Expansion of the Money Supply
Dec 1, 2009 at 1:47 PM
I'm not sure how I stumbled upon this article (as it is rather old) a few days ago, but it left me perplexed for quite some time. Specifically, this part:
While in the last year the size of the Federal Reserve’s balance sheet has grown from a little less than $1 trillion to around $2 trillion, what the Fed detractors neglect to mention is that the Federal Reserve didn’t print money to pay for the purchase of its new assets but rather sucked money out of the banking system that was being hoarded by banks, corporations and individuals. As a result, there was only a tiny net increase in money supply from Federal Reserve intervention. And, with only a small increase in money supply, inflation fears are being blown out of proportion.
Although the author is not technically wrong, he is missing the point. He is misinterpreting the different definitions of the money supply, specifically M0 and M1.
M0 consists of the amount of currency in circulation (including coin) and deposits held by depository institutions at the Federal Reserve.
M1 consists of the amount of currency in circulation (including coin), non-bank travelers checks, demand deposits (e.g., checking accounts), and other checkable deposits at commercial banks and thrift institutions.
The doubling of the monetary base (i.e., M0) was enabled by the increase in the Federal Reserve's balance sheet, as shown below:
In the graph above, the blue line represents M0 while the red and green lines represent the currency in circulation (including coin) and deposits held by depository institutions at the Federal Reserve, respectively. As one can see, the former has increased slightly while the latter has increased drastically.
The author of the original article wrote that:
Bernanke encouraged banks to deposit their excess funds at the Federal Reserve by persuading Congress to pass a law that allows the Federal Reserve to pay interest on cash deposits at the Federal Reserve.
However, does the author not remember that the very institutions he says were responsible for doubling the monetary base were broke last fall, which is precisely when the doubling occurred? If an extra $800b had been floating around on the balance sheets of the banks, they wouldn't have been broke.
As such, the increase in the monetary base corresponds almost entirely to actions by the Federal Reserve, namely: creating money out of thin air to fund the purchase of legacy assets from the banks (primarily).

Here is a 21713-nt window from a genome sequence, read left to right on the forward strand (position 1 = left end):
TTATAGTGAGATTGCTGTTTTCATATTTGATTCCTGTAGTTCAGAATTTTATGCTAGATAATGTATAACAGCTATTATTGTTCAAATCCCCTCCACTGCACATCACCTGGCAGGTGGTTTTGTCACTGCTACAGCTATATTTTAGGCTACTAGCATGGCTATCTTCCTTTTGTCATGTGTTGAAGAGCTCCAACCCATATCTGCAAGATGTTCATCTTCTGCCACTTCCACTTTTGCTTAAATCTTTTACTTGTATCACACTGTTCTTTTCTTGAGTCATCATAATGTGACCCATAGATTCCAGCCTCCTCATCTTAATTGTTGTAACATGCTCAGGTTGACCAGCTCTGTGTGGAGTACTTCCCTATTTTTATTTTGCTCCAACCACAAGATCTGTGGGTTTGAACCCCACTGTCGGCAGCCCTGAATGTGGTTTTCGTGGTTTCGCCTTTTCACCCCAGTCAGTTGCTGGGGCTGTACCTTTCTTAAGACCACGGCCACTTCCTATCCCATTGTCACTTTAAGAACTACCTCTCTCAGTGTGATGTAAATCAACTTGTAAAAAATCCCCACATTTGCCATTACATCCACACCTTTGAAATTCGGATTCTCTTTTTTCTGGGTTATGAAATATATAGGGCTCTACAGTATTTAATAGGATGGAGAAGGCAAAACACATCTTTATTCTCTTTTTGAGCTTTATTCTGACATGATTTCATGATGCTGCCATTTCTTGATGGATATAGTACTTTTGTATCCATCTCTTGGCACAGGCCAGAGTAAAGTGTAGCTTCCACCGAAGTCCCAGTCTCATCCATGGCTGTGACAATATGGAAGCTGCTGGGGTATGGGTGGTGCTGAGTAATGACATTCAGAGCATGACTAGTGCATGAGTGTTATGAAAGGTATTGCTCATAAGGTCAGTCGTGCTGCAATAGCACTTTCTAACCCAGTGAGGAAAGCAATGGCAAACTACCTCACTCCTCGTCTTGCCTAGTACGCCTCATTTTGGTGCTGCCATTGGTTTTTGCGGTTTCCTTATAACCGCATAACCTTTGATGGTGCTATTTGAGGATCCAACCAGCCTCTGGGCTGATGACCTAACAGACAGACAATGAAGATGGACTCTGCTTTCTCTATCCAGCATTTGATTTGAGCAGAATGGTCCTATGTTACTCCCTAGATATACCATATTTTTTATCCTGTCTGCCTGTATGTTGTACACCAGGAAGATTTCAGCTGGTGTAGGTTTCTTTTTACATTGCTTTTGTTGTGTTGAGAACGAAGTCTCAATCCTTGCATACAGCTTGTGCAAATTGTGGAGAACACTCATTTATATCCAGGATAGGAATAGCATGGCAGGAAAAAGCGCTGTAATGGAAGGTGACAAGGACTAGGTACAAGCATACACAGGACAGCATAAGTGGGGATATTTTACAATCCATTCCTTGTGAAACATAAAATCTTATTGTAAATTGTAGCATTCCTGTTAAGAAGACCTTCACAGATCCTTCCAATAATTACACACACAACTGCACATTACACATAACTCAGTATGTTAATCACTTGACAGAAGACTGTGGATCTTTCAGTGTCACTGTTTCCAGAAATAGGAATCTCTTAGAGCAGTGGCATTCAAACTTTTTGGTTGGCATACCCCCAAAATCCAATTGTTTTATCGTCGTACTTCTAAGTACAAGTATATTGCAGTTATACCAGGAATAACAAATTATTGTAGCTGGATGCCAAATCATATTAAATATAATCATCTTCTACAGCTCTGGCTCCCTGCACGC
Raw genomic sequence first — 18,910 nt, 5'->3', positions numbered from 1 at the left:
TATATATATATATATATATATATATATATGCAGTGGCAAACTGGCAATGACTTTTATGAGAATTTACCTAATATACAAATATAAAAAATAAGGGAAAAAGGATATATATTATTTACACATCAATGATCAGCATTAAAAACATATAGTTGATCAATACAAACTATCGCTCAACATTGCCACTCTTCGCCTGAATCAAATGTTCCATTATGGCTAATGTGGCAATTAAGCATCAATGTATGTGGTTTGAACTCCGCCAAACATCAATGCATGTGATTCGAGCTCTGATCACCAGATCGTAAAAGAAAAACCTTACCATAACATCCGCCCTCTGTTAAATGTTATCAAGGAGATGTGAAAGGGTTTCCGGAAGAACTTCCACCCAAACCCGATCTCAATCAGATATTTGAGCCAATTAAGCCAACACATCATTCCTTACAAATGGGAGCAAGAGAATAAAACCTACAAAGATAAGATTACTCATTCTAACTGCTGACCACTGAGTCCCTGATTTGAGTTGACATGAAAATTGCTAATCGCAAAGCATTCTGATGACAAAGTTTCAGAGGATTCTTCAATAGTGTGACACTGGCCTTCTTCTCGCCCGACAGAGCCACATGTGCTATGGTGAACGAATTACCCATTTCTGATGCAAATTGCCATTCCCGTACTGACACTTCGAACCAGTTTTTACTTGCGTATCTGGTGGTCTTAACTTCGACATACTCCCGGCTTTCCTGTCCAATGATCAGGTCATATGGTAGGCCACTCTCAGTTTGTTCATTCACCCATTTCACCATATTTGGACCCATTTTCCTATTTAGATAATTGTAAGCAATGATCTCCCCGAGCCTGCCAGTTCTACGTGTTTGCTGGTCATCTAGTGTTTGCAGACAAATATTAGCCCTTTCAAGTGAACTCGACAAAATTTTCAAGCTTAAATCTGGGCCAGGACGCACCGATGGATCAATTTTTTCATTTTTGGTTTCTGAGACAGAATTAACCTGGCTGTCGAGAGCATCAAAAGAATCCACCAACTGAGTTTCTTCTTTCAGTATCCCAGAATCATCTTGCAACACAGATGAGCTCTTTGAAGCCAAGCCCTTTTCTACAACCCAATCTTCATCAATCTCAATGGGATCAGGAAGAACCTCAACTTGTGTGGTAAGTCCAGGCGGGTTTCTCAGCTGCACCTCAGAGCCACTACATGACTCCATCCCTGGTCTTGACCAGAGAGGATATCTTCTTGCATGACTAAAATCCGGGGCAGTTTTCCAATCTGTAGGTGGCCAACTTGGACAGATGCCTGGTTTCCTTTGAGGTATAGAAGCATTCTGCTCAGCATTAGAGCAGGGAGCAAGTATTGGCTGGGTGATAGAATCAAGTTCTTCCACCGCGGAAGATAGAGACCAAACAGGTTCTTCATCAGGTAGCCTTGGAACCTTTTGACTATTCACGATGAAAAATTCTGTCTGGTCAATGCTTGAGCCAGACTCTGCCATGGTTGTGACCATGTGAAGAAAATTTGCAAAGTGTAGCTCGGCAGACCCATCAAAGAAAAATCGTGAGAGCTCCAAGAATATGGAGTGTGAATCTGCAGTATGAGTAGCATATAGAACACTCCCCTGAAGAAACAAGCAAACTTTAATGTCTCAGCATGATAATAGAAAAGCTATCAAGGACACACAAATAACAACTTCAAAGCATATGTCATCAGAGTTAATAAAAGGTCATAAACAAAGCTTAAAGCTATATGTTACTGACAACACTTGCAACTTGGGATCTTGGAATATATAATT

Based on the graph above, I'm sure many of you are wondering why prices are not rising rapidly. M0 only tells half the story. The other half is told by M1.
In the graph above, the blue line represents M1, the purple line represents demand deposits at commercial banks, the red line represents other checkable deposits, the green line represents non-bank travelers checks, and the gray line represents the currency in circulation (including coin). The purple, red, green, and gray lines are the various components of M1.
As one can see, none of these components exhibit the behavior present in M0. Essentially what has happened is that the vast increase in deposits held by depository institutions at the Federal Reserve has not been factored into M1. How can this occur? It is simple. The Fed created the money out of thin air. Since it has been held at the Fed since its existence, it has not been factored into M1. But, for how long will this be the case?
I do not have that answer. However, I can tell you that as banks begin to withdraw this new money from the Federal Reserve and lend it, the M1 money supply will explode. Currently, M1 rests at approximately $1.7t. Once the new $1.2t component of M0 begins to enter the economy, the M1 money supply will explode.
Consider this: the reserve requirement for commercial banks is only 10%. Therefore, when all of this new money has made its way out into the economy (and thus into M1), the M1 money supply will be nearly $2.8t, which is a 65% increase from before. As the money multiplier takes effect, this new money could theoretically multiply into a maximum of $12t. Although this process would take a long time, it will eventually happen, as evidenced by the divergence between M0 and M1, which has been growing as time progresses.
The difference between M1 and M0 (i.e., the graph above) illustrates the money multiplier effect.
Similar statistics can be computed for the True Money Supply, which was developed by Rothbard
With that said, price inflation is coming--there is no doubt about it. What exactly can the Federal Reserve do to prevent it? Mop up the liquidity. I don't imagine this happening. One of my past articles illustrated why simplistically. Many more articles concerning the Fed's exit strategy can be found on the LvMI website. I recommend educating oneself on the topic at hand as ignorance will most surely lead to economic destruction.